John Creery Ferguson, a friend and fellow student of Stokes, developed an interest in auscultation. He travelled to Paris where he met both Laennac and Kergaradec and on his return to Dublin, Ferguson was the first to use mediate auscultation of the fetal heart in the British Isles, in November 1827. On the instigation of Ferguson, fetal auscultation was introduced and developed in the Rotunda Hospital Dublin, during the Mastership (1826-1833) of Robert Collins. During that time Nagle (1830), who was one of Collins assistants, reported to the Lancet on the diagnosis of twins by Laennac's stethoscope (O'Dowd & Philipp, 1994).


O'Brien Adams, also of the Rotunda Hospital, referred to the almost daily employment of the fetal stethoscope in the hospital (Adams, 1833 cited by Dunn, 1994). Collins, aided by his assistant, O'Brien Adams, was a pioneer in introducing fetal auscultation into obstetric practice. Dunn (1994) attributes the following words taken from his Rotunda obstetric report to Dr Robert Collins (1801-1868): (Dunn, 1994)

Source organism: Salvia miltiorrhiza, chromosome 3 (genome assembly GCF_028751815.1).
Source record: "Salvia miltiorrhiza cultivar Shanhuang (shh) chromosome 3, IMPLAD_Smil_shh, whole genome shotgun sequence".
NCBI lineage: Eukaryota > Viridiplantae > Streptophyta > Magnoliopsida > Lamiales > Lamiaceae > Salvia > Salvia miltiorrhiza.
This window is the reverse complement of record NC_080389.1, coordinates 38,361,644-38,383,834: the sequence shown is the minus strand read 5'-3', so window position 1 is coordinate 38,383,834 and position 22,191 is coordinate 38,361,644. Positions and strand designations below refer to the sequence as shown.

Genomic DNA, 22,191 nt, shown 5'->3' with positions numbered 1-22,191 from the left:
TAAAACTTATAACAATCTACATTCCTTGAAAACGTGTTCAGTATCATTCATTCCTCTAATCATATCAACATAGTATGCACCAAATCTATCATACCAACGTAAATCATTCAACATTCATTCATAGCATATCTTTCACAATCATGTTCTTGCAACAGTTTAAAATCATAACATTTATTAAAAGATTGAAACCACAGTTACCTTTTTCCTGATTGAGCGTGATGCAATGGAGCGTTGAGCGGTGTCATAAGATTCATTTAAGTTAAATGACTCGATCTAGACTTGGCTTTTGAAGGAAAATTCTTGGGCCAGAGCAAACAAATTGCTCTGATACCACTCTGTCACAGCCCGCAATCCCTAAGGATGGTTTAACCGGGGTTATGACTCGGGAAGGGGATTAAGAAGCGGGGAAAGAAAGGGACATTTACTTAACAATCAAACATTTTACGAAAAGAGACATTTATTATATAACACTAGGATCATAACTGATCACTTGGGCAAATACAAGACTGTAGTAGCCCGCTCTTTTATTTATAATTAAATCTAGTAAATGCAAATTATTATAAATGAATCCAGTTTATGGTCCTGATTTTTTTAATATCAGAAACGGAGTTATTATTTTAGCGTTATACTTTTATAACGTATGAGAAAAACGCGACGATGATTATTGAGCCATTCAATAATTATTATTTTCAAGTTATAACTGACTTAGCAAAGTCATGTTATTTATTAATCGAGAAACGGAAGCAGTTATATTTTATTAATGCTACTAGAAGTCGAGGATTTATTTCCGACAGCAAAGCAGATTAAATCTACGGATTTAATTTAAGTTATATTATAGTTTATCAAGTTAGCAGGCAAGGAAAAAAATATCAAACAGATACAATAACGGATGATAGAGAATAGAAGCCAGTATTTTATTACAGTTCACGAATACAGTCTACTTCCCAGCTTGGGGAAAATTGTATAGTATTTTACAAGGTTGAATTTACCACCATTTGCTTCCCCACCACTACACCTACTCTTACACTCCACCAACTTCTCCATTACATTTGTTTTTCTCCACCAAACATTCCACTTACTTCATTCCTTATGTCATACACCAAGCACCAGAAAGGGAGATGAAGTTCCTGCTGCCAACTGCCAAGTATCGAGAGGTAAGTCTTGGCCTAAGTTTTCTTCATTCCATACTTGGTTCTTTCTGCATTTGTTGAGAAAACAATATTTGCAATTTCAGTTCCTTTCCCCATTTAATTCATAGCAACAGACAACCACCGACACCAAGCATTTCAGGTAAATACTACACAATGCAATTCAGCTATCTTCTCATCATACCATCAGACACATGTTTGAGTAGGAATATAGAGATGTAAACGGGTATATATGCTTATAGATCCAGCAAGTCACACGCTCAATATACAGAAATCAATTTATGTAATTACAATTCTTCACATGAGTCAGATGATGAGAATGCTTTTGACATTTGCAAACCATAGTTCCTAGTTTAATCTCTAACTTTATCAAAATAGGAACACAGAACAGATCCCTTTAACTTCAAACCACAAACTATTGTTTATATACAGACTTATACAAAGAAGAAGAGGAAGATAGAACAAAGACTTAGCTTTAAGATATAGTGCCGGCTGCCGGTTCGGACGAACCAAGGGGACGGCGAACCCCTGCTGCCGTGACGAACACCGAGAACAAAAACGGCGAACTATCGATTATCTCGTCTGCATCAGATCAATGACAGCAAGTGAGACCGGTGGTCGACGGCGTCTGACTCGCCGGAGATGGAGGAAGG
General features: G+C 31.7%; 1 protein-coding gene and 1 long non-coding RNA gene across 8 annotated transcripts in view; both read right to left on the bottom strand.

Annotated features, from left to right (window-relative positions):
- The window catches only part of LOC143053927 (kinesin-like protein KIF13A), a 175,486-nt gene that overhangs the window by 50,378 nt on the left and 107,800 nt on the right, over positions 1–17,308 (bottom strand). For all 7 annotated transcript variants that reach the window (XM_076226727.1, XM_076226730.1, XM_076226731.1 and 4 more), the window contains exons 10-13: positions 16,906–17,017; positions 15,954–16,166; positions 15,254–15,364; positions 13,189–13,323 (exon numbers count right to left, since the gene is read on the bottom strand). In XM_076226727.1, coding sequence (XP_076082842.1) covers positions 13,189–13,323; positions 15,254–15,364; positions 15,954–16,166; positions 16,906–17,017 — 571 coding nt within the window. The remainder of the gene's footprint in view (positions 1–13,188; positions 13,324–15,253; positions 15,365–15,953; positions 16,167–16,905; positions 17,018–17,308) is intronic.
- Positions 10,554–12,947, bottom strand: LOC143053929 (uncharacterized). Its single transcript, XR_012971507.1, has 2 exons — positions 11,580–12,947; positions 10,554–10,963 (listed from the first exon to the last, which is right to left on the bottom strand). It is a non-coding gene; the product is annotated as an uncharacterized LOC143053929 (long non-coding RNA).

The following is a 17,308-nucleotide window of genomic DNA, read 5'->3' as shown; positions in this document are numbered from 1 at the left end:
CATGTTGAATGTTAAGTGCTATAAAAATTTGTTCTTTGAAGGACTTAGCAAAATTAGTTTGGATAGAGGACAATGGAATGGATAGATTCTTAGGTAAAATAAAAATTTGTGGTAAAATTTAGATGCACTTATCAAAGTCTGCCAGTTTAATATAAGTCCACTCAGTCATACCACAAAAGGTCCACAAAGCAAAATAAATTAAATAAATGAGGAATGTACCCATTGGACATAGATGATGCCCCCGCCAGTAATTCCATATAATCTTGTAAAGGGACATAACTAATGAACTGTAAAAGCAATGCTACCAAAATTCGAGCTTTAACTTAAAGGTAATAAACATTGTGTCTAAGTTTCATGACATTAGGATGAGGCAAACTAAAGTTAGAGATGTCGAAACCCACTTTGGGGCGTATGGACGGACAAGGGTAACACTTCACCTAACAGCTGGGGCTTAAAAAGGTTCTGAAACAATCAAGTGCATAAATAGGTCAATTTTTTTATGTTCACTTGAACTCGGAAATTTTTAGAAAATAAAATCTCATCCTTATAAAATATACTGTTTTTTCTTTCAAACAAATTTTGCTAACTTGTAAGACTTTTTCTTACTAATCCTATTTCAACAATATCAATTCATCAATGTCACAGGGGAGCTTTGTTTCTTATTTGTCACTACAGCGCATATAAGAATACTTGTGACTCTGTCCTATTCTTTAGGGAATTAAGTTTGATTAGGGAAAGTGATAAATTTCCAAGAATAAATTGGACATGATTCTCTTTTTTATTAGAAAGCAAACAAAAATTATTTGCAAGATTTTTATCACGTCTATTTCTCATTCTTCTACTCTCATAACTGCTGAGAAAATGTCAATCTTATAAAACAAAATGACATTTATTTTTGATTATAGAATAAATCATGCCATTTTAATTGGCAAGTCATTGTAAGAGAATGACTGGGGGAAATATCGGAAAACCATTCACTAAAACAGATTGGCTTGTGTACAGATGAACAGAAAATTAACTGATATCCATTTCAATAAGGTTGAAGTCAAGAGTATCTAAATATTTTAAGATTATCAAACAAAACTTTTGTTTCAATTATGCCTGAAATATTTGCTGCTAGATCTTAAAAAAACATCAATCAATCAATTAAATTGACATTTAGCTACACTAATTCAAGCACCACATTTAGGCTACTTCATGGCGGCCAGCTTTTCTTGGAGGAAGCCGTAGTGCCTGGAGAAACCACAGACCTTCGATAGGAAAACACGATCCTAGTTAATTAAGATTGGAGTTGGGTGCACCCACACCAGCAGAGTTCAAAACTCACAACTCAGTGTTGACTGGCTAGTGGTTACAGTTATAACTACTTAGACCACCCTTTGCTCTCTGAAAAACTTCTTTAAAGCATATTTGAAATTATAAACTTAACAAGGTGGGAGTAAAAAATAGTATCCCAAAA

I know of no case where the advantage derived from the use of the stethoscope is more fully demonstrated, than in the information it enables us to arrive at with regard to the life or death of the foetus, in the progress of tedious and difficult labours. It is, in my opinion, one of greatest improvements that has been made in the practice of midwifery; and what adds much to its value is, that an acquaintance with its application is not so very difficult of acquirement to any one, whose hearing is unimpaired--it being only necessary the ear should be accustomed to the sounds for some time, to be able to apply it with advantage. Heretofore, we were in a great measure ignorant of the time at which death took place; and the practitioner, imagining the child alive, from want of satisfactory evidence of its death, delayed interfering, until his patient was in the greatest possible danger; whereas , had he been assured the child was dead, he would have delivered her before life became actually hazarded, and thus prevented her not only enduring for hours, but even days in some instances, the most torturing pain, the result of which continued suffering was not infrequently death, or what was perhaps worse than death, extensive sloughing of the urethra or of the recto-vaginal septum, establishing a communication between these two cavities, reducing the misfortunate sufferer to a state of extreme misery ... I cannot, therefore, too strongly impress on the mind of the junior practitioner, the absolute necessity of making himself acquainted with the use of the stethoscope, considering it, as I do, of the most utmost importance in these cases. I can safely say, I should feel most unhappy without it, in any attendance, where the labour was protracted or severe; I am satisfied there is no mode of diagnosis more truly useful, and feel convinced, that all who accustom themselves to its application, will eventually agree with me in this opinion" (Dunn, 1994, pp 67-68).